I thought I learned something about life in the wake of Keith’s death.  I had it all figured out.  The typical clichés all applied to me from December 2011 to October 2014.  Live in the moment.  Live every day as if its your last.  Life is too short.  I stepped through my breast cancer and into a fresh start, holding on to the belief that these were indisputable truths.  I had been warned by the doctors that after treatment, a cancer survivor can find themselves maudlin, lost, depressed.  Brought on by the monumental task of surviving the cancer, I threw everything emotionally into recovery until I was just a shell of my former self.  With the double whammy of losing Keith to the disease and then being diagnosed myself, the only emotion I truly felt in its entirety was anger.  Really? Karma? God? This is what you want for me?  Did you think that I was not paying attention when you took Keith away from me? Did I really need a follow-up lesson here? I’ve walked through the fire twice now and this is all I have to look forward to?  Suddenly, that live in the moment lesson wasn’t sitting well with me any more.  There was something fundamentally wrong with it and yet I couldn’t figure out what it was.  So I went silent and let the world turn without me.

And turn it did.  After a dark winter of aching bones and angry skin, my son moved back to the land of enchantment to find his health.   He will return to his higher education in the mountains of New Mexico that we called home for years.  Gary and I both decided to work for my brother, putting Gary on the road while I worked from home.  Long stretches of solitary confinement started to compound that feeling that I had somehow lost myself.  That part of me that found joy in simple things.  I picked at the open wound of having all the people I love the most miles away from me.  As if their physical proximity to me could somehow fix things.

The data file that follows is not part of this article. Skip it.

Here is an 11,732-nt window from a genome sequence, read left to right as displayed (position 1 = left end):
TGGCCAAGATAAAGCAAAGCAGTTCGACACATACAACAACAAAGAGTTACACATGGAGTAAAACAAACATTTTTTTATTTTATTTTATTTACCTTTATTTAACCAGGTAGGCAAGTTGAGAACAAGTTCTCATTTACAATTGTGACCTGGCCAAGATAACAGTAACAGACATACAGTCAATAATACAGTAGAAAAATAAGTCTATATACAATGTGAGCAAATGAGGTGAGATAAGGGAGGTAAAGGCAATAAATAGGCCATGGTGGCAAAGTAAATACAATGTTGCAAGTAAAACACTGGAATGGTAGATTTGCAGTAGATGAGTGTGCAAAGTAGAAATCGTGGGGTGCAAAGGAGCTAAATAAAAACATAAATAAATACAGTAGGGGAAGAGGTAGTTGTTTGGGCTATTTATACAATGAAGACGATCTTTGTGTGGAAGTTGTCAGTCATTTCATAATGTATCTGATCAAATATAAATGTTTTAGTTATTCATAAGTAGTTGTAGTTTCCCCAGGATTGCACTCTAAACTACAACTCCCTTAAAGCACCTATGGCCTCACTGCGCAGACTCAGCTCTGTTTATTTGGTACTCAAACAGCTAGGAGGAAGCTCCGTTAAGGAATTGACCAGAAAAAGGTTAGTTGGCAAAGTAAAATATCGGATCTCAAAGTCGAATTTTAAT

Then I went to the beach.  Originally, Gary, his daughter, and I were to go to the beach.  Then I let the weight of work anchor me to the house.  I conjured up the notion that I didn’t want to go, kissed Gary goodbye after covering him in sunscreen, and went about my day.  Two hours later, I had become a caged animal pacing the house.  So I wrapped up what I had to do, threw on a bathing suit and hopped in the car.  By the time I arrived, driving winds of sand had chased everyone off the beach to the comfort of lounge chairs by the pool.  Wired from the drive and the fact that I would actually escape the house for a few hours, I resembled a squirrel on 5 hour energy by the time I walked over to Gary.  I couldn’t sit still, and even with his warning that the beach was an ugly sand storm, I had to go.